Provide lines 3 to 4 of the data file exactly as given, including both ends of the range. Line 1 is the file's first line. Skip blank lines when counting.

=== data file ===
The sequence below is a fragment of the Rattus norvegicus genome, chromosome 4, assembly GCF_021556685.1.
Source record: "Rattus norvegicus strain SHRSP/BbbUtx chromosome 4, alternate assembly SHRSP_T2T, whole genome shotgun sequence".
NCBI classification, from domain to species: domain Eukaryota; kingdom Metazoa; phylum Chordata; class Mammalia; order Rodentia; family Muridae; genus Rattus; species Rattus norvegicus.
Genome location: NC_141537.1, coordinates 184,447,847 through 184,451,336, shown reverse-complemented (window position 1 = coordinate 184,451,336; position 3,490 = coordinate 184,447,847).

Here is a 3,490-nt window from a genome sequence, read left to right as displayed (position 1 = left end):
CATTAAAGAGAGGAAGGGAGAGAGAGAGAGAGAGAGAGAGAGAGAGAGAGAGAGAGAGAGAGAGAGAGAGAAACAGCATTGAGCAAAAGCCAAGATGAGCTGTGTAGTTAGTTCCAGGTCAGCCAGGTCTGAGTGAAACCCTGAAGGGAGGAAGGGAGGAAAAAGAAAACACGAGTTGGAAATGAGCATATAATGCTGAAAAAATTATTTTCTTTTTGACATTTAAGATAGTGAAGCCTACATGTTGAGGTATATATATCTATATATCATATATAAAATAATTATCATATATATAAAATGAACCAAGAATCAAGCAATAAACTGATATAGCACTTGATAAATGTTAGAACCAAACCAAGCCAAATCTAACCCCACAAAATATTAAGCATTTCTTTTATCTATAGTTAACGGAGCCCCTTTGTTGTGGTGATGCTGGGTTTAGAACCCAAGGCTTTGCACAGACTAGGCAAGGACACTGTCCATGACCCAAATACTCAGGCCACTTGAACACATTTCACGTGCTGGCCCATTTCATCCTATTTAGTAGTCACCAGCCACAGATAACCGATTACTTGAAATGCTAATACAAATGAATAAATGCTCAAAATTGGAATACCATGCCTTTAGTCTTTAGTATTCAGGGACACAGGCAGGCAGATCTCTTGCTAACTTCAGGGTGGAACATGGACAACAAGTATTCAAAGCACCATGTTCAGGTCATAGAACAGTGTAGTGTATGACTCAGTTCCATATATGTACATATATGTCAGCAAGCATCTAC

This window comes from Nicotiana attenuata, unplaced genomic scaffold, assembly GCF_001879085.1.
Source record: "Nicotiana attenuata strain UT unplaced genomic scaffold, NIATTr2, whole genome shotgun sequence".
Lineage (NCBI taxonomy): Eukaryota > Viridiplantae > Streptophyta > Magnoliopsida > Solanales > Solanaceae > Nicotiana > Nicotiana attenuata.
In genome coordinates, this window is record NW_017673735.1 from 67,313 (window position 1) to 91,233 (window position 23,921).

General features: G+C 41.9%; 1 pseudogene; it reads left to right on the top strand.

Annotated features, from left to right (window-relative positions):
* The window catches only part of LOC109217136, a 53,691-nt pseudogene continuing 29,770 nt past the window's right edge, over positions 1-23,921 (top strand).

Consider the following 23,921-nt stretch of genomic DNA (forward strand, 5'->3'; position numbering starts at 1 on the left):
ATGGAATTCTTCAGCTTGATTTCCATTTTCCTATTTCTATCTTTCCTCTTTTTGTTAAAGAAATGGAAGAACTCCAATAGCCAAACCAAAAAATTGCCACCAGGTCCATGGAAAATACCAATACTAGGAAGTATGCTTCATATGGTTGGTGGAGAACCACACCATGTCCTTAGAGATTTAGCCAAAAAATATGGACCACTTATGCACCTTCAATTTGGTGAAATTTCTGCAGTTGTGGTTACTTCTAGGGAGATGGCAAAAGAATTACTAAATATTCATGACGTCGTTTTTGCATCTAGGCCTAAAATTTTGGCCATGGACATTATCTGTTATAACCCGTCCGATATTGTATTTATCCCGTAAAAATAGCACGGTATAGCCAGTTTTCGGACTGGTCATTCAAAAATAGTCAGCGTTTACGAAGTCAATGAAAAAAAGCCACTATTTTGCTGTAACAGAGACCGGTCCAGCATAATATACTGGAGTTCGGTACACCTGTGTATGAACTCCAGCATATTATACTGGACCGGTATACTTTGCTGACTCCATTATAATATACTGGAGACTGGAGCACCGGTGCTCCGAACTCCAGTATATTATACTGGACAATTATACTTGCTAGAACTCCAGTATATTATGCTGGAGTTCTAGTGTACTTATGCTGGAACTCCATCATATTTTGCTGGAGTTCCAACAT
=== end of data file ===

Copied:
NCBI classification, from domain to species: domain Eukaryota; kingdom Metazoa; phylum Chordata; class Mammalia; order Rodentia; family Muridae; genus Rattus; species Rattus norvegicus.
Genome location: NC_141537.1, coordinates 184,447,847 through 184,451,336, shown reverse-complemented (window position 1 = coordinate 184,451,336; position 3,490 = coordinate 184,447,847).